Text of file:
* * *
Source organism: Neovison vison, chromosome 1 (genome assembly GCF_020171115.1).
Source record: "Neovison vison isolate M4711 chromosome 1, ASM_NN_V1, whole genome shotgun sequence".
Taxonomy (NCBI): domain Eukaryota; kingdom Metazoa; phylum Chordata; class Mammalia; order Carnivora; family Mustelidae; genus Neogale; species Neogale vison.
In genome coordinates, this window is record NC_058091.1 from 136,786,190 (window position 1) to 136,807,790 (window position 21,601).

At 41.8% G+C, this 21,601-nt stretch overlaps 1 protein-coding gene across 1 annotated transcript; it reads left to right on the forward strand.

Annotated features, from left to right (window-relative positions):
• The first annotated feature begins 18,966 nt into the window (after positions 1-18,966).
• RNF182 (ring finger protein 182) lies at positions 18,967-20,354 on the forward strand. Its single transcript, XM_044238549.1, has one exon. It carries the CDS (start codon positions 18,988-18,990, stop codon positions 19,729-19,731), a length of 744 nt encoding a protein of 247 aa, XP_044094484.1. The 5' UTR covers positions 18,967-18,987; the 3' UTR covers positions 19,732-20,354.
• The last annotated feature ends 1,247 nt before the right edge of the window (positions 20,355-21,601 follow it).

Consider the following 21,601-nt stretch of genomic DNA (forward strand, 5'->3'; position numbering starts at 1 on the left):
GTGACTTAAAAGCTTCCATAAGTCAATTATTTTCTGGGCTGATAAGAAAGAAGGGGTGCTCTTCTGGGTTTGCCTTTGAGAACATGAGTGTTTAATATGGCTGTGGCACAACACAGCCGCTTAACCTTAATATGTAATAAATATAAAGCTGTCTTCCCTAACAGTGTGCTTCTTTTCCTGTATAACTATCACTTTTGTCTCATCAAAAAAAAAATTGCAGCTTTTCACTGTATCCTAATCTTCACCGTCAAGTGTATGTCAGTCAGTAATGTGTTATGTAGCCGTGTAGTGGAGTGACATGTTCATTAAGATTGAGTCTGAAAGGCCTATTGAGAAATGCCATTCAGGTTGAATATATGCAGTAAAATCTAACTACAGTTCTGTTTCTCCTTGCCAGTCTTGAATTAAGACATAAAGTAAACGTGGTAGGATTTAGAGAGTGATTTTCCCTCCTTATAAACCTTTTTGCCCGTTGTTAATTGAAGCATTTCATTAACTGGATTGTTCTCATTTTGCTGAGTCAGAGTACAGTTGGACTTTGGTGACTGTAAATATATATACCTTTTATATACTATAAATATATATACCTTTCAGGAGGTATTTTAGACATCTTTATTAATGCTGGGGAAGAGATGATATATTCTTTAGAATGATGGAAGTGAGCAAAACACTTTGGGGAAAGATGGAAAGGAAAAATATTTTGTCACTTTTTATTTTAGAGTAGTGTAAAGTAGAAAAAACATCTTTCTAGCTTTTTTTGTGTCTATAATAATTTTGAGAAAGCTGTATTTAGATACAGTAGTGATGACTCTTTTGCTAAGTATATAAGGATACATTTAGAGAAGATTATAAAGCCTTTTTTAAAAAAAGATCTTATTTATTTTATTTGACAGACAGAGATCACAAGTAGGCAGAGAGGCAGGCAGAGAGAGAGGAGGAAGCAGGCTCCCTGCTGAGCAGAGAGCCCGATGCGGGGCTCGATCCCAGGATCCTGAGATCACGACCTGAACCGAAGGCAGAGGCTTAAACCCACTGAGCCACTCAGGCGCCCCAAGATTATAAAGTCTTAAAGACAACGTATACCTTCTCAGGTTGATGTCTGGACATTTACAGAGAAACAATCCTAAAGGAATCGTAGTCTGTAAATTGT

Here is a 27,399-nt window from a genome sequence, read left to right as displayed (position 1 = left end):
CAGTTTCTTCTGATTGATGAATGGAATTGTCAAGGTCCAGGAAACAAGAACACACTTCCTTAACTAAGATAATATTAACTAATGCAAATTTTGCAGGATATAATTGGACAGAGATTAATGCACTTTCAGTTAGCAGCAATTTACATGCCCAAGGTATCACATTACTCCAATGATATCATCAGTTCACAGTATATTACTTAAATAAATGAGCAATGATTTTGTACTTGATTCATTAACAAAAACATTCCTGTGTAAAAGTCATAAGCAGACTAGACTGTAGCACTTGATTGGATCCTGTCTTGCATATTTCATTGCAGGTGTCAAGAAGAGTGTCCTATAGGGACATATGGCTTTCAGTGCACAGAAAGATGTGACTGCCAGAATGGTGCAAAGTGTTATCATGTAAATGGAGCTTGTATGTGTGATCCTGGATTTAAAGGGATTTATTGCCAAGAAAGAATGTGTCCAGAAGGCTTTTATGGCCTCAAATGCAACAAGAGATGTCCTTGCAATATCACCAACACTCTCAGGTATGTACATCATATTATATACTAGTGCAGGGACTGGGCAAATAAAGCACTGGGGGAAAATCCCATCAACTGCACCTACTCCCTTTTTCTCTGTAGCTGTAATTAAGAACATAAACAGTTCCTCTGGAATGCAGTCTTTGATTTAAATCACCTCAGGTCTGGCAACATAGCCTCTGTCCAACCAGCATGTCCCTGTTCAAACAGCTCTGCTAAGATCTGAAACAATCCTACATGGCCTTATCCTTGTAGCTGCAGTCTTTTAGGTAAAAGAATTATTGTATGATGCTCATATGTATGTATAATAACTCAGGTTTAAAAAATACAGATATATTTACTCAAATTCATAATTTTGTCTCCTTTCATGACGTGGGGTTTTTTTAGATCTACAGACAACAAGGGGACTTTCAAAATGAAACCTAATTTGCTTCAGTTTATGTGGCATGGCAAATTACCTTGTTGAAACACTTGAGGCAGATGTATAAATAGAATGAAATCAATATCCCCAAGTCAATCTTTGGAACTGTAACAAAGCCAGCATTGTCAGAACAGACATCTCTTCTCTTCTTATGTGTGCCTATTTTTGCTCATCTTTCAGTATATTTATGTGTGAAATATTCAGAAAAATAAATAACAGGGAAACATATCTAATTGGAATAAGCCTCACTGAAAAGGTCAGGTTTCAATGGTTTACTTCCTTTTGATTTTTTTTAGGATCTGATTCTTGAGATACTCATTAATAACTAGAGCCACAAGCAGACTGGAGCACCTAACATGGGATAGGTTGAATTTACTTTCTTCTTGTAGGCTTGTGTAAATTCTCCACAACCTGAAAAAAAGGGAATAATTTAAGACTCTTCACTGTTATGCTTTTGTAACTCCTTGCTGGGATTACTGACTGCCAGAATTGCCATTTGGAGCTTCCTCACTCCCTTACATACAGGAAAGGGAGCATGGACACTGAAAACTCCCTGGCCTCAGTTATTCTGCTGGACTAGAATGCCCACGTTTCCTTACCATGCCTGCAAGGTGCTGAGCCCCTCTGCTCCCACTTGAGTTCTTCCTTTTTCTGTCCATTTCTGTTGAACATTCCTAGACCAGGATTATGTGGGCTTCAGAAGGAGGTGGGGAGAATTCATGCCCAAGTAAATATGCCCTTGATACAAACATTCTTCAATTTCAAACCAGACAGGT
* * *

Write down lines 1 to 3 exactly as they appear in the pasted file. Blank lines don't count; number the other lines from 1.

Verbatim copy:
Source organism: Neovison vison, chromosome 1 (genome assembly GCF_020171115.1).
Source record: "Neovison vison isolate M4711 chromosome 1, ASM_NN_V1, whole genome shotgun sequence".
Taxonomy (NCBI): domain Eukaryota; kingdom Metazoa; phylum Chordata; class Mammalia; order Carnivora; family Mustelidae; genus Neogale; species Neogale vison.